State turns to Pearson for help placing for-profit outcasts

Thousands of students may be stranded as colleges lose student loan access

August 28, 2014

The government has stripped a number of private colleges of the right to access public funding and has enlisted education firm Pearson to help find new institutions for students who need to transfer as a result.

Pearson, the firm that awards the sub-degree BTEC Higher National qualifications used by most of the fastest-growing for-profits, is said to have approached other private providers asking them whether they wish to offer HN courses to the students affected. The FTSE 100 company, which is paid by colleges for each HN student recruited, is said to have told providers there could be anywhere between a few hundred and 6,000 displaced students seeking new courses in London alone.

According to government figures, support for students at private colleges is projected to hit £900 million in 2014-15 – up 2,100 per cent since 2010-11. With the National Audit Office investigating the funding controls after scandals affecting some for-profits, the Department for Business, Innovation and Skills is under pressure to act.

BIS would not confirm how many or which private colleges have lost designation – the status needed for students to claim funding from the public-backed Student Loans Company.

But two of the fastest-growing private operators, St Patrick’s International College and the London School of Business and Finance, are among those yet to have received a decision from the government on funding for the coming academic year, although there is no suggestion that the colleges’ funding is at risk.

The colleges, both part of the same for-profit group, Global University Systems, are the two biggest HN student recruiters.

In just one year, 2012-13, St Patrick’s went from having no HN students with public-backed loans to more than 4,000 – giving it more SLC funding than the London School of Economics.

Established private providers such as BPP University and Regent’s University London have already been granted their designations, according to the Higher Education Funding Council for England’s website.

Tommie Anderson-Jaquest, dean of quality and standards at St Patrick’s, said: “The college currently has designation and is confident that it will be renewed.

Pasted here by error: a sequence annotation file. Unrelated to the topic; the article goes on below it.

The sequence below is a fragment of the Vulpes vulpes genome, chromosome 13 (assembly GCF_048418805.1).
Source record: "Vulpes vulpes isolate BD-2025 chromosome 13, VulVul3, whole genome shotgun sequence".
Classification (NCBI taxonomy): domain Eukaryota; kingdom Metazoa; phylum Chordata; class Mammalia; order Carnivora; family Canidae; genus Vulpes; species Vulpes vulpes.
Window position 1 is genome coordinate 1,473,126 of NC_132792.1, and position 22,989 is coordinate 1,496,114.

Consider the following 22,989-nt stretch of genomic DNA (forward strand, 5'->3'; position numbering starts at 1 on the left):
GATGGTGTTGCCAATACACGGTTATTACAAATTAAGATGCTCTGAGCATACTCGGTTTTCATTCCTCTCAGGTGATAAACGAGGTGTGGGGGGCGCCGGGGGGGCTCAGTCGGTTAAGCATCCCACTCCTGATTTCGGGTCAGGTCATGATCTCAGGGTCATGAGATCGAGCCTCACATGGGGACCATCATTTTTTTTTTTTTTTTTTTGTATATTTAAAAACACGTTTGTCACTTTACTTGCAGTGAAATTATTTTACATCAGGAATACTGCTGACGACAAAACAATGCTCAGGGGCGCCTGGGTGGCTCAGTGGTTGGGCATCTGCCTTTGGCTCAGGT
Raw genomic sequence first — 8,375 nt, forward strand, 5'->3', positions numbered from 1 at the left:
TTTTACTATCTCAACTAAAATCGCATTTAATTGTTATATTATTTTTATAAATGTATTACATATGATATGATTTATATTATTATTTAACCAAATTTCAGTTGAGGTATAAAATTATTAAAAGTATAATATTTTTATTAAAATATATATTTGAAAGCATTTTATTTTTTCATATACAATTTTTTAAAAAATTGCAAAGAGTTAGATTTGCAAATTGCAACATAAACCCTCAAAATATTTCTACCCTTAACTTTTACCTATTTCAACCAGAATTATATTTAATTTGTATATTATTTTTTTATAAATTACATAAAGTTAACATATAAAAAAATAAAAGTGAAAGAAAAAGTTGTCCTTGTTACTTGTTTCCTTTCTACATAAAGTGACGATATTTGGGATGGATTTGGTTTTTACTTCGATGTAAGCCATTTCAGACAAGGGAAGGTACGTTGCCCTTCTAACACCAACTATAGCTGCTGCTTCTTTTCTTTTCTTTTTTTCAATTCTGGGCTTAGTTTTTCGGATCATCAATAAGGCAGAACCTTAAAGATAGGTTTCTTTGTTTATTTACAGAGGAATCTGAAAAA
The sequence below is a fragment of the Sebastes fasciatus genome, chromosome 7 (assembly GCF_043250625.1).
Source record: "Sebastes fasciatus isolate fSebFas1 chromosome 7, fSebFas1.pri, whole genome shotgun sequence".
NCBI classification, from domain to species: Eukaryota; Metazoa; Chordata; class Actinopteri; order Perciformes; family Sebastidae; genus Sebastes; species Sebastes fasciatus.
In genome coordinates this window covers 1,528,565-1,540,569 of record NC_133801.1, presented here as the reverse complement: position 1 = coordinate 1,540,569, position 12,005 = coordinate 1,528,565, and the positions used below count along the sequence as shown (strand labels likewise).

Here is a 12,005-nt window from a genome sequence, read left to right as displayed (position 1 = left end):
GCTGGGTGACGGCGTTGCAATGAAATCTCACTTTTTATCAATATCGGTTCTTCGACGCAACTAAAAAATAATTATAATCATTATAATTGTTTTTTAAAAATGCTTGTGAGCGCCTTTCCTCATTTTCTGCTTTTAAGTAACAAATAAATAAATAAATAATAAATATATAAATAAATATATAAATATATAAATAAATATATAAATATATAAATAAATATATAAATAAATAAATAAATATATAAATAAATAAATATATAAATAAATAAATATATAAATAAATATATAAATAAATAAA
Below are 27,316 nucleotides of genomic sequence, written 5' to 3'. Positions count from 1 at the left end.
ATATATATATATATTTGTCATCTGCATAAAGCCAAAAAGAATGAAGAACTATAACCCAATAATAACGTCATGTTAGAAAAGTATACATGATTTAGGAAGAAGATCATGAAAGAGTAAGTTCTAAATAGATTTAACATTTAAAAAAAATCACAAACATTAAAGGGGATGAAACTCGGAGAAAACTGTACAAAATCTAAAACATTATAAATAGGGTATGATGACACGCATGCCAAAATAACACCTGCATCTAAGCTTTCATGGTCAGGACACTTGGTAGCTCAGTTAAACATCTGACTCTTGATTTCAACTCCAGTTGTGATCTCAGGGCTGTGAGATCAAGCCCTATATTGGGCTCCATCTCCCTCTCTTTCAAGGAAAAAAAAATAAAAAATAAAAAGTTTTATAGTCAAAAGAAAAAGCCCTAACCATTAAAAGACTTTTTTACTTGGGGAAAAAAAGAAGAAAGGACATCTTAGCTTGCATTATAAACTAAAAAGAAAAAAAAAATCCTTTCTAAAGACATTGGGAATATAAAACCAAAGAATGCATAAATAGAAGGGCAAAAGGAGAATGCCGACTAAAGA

“It has only recently responded to routine BIS requests for further information, which probably explains the delay.”

An LSBF spokesman also said it was “confident that our existing designation will be renewed”.

He added: “We have been cooperating with BIS and have responded to its routine requests for information.”

A BIS spokesman said: “Our focus is always on ensuring the highest standards for students, and we will fail providers if they do not meet these expectations.

“Some institutions have already been notified that their applications for the 2014-15 academic year have been rejected.”

He added: “No person need be without a place, so we are taking steps with Pearson to support them, should they require it.”

A Pearson spokeswoman said it had been asked by BIS “to help with a contingency plan for prospective students who are planning to start studying their chosen course this next academic year, but may not be able to do so if their chosen provider does not obtain designation”.

She added: “The designation process is ongoing, so we don’t yet know if any students will be affected.”

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Reader's comments (1)

This is an interesting development. Course designation is BIS' main tool in the regulation of private providers (although the Home Office gets to regulate those who want students who need visas). The process of designation has been beefed up to deal with private providers, with HEFCE’s role confined to processing and providing analysis of applications from alternative providers but BIS setting the criteria for designation and, referring to HEFCE’s analysis, deciding whether or not an alternative provider’s course should be designated or de-designated It's sensible for BIS to ask the awarding body to think what would happen if it didn't designate courses. As of today St Patricks and LSBF are among quite a number of providers who haven’t been designated yet. Maybe that needs to include all the students in these providers - that could easily be 6000. The course designation is a bit of a misnomer, as it's really the provider that is assessed on the basis of quality assurance; financial sustainability, management and governance; and course eligibility. So it's unlikely that individual courses wouldn't be designated (that's an interesting point - BIS decides what is an appropriate subject - so could decide on Astrology courses). So its interesting that these providers have been in touch with *BIS* providing it with 'routine' information. That implies, doesn't it, that HEFCE have not made an unequivocal recommendation in favour of designation (unless BIS is second-guessing HEFCE's role). So, maybe BIS has an interesting set of decisions to make: after all, if it were not to designate some of these providers that would put a rather large hole in the plan to expand the private sector – but to continue to provide loans to students at colleges where there are concerns about QA, finances or governance would be worse.

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